P.S. Conversations with Dad

My sister found this picture of Dad and me, taken in Repulse Bay in Hong Kong. We four kids don’t have many pictures of Dad…he was usually the one behind the camera.

About Suzanne

Suzanne Woods Fisher writes bestselling, award winning fiction and non-fiction books about the Old Order Amish for Revell Books. Her interest in the Plain People began with her Old Order German Baptist grandfather, raised in Franklin County, Pennsylvania. Suzanne's app, Amish Wisdom, delivers a daily Amish proverb to your phone or iPad. She writes a bi-monthly column for Christian Post and Cooking & Such magazine. She lives with her family in California and raises puppies for Guide Dogs for the Blind. To Suzanne's way of thinking, you can't take life too seriously when a puppy is running through your house with someone's underwear in its mouth.


  1. Mocha with Linda says:

    Sweet picture.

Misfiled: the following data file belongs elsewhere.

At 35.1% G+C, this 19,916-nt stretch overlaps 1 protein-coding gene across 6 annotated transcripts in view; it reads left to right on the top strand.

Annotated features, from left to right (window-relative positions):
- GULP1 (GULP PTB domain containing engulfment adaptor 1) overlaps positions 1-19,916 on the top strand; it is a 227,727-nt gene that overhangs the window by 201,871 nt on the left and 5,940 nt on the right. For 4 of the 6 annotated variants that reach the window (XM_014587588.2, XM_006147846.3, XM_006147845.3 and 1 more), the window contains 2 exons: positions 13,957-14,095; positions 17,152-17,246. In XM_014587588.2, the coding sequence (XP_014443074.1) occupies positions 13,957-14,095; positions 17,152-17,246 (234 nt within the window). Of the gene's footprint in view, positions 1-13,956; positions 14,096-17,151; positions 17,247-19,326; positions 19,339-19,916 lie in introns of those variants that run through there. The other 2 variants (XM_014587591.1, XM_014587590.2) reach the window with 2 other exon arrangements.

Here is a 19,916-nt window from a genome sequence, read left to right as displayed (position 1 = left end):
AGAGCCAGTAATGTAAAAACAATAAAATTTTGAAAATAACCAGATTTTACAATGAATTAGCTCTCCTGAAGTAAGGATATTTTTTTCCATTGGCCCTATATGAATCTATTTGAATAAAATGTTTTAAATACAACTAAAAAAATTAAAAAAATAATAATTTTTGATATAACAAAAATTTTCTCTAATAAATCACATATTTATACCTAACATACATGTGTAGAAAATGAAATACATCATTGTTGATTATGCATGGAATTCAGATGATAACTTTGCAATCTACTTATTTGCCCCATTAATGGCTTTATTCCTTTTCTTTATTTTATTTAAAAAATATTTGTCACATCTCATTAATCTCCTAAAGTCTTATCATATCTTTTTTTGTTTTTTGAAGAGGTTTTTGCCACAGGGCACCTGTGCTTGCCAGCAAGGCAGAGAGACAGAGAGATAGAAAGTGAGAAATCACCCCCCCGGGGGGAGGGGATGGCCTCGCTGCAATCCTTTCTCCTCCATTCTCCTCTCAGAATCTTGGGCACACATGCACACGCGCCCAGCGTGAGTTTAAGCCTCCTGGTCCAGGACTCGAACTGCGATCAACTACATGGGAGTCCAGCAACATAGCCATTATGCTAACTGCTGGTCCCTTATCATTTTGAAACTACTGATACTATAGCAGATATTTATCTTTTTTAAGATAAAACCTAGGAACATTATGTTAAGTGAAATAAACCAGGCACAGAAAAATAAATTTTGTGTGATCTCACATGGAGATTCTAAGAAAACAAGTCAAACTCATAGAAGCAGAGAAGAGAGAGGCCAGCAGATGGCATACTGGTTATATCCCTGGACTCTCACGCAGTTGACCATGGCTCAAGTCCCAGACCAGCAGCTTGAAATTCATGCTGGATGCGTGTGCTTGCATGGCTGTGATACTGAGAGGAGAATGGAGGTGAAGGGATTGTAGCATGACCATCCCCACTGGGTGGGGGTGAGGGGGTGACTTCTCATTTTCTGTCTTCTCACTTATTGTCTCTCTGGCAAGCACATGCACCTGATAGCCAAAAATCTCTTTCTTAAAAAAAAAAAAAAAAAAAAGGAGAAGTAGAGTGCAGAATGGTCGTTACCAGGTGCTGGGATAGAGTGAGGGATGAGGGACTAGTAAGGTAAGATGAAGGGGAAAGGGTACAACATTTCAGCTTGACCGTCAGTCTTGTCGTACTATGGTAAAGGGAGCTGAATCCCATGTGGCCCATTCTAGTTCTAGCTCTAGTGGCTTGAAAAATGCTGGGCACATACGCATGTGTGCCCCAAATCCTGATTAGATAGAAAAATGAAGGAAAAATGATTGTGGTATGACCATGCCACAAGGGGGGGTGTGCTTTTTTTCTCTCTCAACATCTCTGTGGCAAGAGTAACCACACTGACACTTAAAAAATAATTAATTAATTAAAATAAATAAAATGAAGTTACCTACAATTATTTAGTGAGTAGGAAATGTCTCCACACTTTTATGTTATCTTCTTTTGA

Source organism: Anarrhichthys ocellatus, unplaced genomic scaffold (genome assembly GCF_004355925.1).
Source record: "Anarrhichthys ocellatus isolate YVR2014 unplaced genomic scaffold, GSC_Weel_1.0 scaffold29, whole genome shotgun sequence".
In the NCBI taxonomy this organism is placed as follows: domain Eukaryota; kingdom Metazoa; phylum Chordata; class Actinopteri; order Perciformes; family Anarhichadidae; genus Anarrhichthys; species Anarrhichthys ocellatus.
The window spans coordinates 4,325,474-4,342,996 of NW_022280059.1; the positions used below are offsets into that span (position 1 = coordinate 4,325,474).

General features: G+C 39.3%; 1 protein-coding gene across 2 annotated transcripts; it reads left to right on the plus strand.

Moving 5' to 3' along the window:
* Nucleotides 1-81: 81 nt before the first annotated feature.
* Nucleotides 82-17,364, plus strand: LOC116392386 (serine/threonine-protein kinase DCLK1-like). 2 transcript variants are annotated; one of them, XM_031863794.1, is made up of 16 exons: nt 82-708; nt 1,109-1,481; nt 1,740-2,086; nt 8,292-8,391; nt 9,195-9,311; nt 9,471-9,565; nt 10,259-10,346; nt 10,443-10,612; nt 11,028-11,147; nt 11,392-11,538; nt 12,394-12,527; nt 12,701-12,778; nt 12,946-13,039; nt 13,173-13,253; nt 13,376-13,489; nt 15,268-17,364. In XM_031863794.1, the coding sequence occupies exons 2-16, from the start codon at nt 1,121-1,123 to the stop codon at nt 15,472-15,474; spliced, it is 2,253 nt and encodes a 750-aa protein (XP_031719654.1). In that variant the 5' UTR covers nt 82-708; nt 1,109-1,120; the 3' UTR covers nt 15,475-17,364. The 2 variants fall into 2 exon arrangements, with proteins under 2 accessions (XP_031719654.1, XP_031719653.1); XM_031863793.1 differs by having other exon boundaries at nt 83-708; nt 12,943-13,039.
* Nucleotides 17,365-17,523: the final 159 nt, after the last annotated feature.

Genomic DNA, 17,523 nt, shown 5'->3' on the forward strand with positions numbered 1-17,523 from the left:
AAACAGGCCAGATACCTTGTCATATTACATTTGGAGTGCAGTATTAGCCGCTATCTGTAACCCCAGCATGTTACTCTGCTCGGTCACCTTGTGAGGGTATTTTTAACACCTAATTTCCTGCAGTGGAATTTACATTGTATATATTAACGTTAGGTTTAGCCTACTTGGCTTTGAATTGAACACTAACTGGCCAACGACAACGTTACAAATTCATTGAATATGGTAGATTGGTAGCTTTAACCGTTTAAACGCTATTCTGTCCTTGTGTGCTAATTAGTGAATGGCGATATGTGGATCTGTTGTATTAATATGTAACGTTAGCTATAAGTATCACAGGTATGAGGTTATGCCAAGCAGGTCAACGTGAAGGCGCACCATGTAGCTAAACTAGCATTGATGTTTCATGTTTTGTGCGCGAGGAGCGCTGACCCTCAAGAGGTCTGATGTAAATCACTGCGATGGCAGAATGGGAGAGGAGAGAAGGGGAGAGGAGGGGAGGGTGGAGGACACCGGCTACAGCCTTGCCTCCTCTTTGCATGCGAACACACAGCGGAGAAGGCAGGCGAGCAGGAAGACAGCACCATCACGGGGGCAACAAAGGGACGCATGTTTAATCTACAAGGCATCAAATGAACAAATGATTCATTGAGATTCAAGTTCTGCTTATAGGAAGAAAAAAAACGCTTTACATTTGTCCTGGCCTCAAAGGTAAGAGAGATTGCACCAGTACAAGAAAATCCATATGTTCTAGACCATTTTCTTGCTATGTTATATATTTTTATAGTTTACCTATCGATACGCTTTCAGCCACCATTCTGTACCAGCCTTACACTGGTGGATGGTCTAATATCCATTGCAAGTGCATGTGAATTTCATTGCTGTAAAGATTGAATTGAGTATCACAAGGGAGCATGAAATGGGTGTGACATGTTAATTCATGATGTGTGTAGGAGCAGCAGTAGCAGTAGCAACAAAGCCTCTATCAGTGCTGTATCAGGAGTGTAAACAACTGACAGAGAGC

I'm usually the one taking the pictures too.

  2. Brodie says:

    My dad's dementia/Alzheimer's was a slow process, about 8 years. I remember asking my dad for 'advice' about my life, about two years into his memories problems. He lived in Florida and I only saw him once a year, so I didn't know how much his mind had deteriorated. After I asked him that question, he just looked at me and said, "I am sorry. I cannot help you. I am just like a little child." Of course, he meant he could not process information rationally. He knew he was incapacitated! At that moment I realized I had lost my 'Dad.'

    During the last few years we had no conversations, or should I say none longer than 10 seconds: he couldn't process the last 10 seconds into long term memory. But we sang songs like "I'm Been Working on the Railroad," and rattled off nursery rhymes. I enjoyed even those moments.